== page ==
Training for Your First Fifty Miler | February 24, 2009
So you’ve taken on the challenge of running a fifty miler. Congratulations! You’re in for quite an adventure, and I don’t mean the race itself. You’re training will be an exploration of self. You’ll test your patience, your determination, your mental toughness, and your physical limits. Then you’ll need to learn to extend all those things beyond what you ever thought possible.
Chances are when you think back on how you felt at the end of your last marathon, you wonder how on earth you’re going to last another four hours and cover another 25 miles. Here’s the bad news. Your four hour marathon time is not going to translate into an eight hour 50 miler. Think more in the range of ten hours or more. But here’s the good news. You’re already familiar with the basic pattern that your training is going to take, that is, solid weekly mileage with a long run on the weekend that steps up in duration from week to week, not unlike marathon training
Just how much mileage is necessary each week to guarantee success? Nobody knows for sure. Runners have succeeded with a wide range of training mileage. Some elite runners get up into the scary one hundred miles a week plus range, but most mortals get by on a lot less. Forty miles a week is probably a bare minimum. Most first timers shoot for the 50 to 60 mile range. That allows for daily runs of 6 to 8 miles, at least one rest day a week, and a long run in the 20 to 30 mile range. You’ll want to work up to your target mileage slowly, no more than a 10% increase in total miles a week. Pay attention to what your body is telling you. Take an easy week if the training starts to feel burdensome or overwhelming. It should take about four months of solid training to go from marathon ready to ultra ready.
The heart and soul of your training will be the long run. Here you’ll meet the physical and mental challenges that define ultrarunning. How long is long? Distance is not as critical as time on your feet. You can start with a three hour long run, for example, and add a half hour each week until you’re long run is six or more hours. Keep in mind that these long runs are not the continuous, non stop, highly paced, stressed out training runs familiar to you from preparing for a marathon. Running like hell and then collapsing in a heap at the end of three hours is not the goal. The long run for ultra training should be a relaxed, measured effort with walking breaks and an emphasis placed on staying out there and maintaining your form even after you’re fatigued.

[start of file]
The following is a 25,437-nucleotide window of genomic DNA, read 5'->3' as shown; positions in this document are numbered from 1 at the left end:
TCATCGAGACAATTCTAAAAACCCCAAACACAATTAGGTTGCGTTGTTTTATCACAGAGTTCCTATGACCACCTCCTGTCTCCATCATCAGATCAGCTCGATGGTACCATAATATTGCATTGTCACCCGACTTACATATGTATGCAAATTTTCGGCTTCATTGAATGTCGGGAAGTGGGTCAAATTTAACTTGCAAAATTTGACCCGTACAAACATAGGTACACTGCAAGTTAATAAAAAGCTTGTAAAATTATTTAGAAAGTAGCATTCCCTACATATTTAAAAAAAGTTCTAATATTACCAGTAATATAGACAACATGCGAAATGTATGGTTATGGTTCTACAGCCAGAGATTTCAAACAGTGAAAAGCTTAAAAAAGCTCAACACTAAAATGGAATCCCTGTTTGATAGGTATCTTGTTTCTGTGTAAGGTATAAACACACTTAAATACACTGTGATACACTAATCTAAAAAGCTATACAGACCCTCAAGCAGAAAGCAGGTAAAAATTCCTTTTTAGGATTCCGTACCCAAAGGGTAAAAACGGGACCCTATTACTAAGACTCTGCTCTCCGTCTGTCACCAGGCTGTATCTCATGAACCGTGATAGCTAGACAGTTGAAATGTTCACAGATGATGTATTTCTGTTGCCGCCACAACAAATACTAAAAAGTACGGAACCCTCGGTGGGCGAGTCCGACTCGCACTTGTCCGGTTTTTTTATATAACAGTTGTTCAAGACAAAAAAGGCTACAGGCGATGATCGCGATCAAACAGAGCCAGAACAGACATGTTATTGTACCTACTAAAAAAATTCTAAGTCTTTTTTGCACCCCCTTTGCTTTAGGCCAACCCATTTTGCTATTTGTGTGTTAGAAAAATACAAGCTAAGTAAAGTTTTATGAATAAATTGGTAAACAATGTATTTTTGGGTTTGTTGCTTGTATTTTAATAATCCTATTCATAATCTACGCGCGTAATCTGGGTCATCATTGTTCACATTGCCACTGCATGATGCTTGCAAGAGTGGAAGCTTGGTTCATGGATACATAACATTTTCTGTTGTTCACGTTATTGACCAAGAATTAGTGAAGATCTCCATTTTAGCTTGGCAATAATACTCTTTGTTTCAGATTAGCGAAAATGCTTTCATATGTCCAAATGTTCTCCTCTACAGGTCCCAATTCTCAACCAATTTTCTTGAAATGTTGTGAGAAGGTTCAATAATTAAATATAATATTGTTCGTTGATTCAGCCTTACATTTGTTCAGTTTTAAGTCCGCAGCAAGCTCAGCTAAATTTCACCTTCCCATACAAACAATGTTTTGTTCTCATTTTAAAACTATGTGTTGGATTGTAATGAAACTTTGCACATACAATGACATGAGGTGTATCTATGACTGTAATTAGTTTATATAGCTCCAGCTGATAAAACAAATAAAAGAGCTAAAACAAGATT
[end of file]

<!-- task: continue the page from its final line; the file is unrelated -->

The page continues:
During the long runs you’ll also be learning how to eat and drink properly to replenish your energy stores and stay hydrated. You can experiment with different foods, energy drinks, and energy gels to find out which ones work for you and which don’t. You’ll also be stress testing your running shoes, trying out equipment, such as a hydration pack, and finding out which clothes work best in which conditions. In fact, you should get out the door in all kinds of weather to learn what it takes to cope with heat, cold, rain, and any other extreme conditions you might face in the actual race. You’re also going to be working out details like where you need to apply skin lubricants to keep from getting chaffed, what you need to do to prevent blisters, how to protect yourself from the sun, and how to stay safe on the trail.
Where you do all your training miles should be dictated if possible by the 50 mile race you are expecting to run. If your race is going to be mostly over single track trails, you should seek out trails during your training. Actually trail running in general provides a more comprehensive workout than running on smooth, flat surfaces. The unevenness of the surface causes you to engage a greater array of muscles in your legs and hips, and strengthens the muscles that keep you stable. Always running on flat surfaces stresses the same more limited set of muscles over and over again. If the race course is hilly, you will definitely need to train on hills. Hill training has a lot of added benefits anyway. It builds strength very efficiently and the varied intensity of the effort on hills mimics interval training as well.